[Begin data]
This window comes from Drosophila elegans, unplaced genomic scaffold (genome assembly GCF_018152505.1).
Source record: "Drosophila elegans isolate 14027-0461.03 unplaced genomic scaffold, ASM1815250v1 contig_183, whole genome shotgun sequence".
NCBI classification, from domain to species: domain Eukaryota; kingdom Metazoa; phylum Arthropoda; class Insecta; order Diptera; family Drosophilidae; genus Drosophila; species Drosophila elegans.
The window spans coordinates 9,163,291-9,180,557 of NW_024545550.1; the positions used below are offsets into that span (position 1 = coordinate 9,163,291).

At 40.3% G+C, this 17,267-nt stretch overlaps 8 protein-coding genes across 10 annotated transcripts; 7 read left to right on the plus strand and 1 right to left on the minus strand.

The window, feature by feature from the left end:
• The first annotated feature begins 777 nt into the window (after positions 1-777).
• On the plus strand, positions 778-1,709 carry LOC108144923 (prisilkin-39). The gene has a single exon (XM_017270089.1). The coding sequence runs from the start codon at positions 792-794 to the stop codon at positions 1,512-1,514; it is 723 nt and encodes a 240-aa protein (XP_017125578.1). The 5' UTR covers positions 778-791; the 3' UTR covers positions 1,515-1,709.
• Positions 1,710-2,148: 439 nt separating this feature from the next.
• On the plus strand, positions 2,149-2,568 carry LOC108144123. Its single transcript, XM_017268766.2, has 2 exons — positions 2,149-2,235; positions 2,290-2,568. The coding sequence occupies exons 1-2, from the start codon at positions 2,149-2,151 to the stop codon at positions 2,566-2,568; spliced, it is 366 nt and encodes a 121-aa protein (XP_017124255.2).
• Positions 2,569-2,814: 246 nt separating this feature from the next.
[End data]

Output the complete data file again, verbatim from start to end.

This window comes from Drosophila elegans, unplaced genomic scaffold (genome assembly GCF_018152505.1).
Source record: "Drosophila elegans isolate 14027-0461.03 unplaced genomic scaffold, ASM1815250v1 contig_183, whole genome shotgun sequence".
NCBI classification, from domain to species: domain Eukaryota; kingdom Metazoa; phylum Arthropoda; class Insecta; order Diptera; family Drosophilidae; genus Drosophila; species Drosophila elegans.
The window spans coordinates 9,163,291-9,180,557 of NW_024545550.1; the positions used below are offsets into that span (position 1 = coordinate 9,163,291).

At 40.3% G+C, this 17,267-nt stretch overlaps 8 protein-coding genes across 10 annotated transcripts; 7 read left to right on the plus strand and 1 right to left on the minus strand.

The window, feature by feature from the left end:
• The first annotated feature begins 777 nt into the window (after positions 1-777).
• On the plus strand, positions 778-1,709 carry LOC108144923 (prisilkin-39). The gene has a single exon (XM_017270089.1). The coding sequence runs from the start codon at positions 792-794 to the stop codon at positions 1,512-1,514; it is 723 nt and encodes a 240-aa protein (XP_017125578.1). The 5' UTR covers positions 778-791; the 3' UTR covers positions 1,515-1,709.
• Positions 1,710-2,148: 439 nt separating this feature from the next.
• On the plus strand, positions 2,149-2,568 carry LOC108144123. Its single transcript, XM_017268766.2, has 2 exons — positions 2,149-2,235; positions 2,290-2,568. The coding sequence occupies exons 1-2, from the start codon at positions 2,149-2,151 to the stop codon at positions 2,566-2,568; spliced, it is 366 nt and encodes a 121-aa protein (XP_017124255.2).
• Positions 2,569-2,814: 246 nt separating this feature from the next.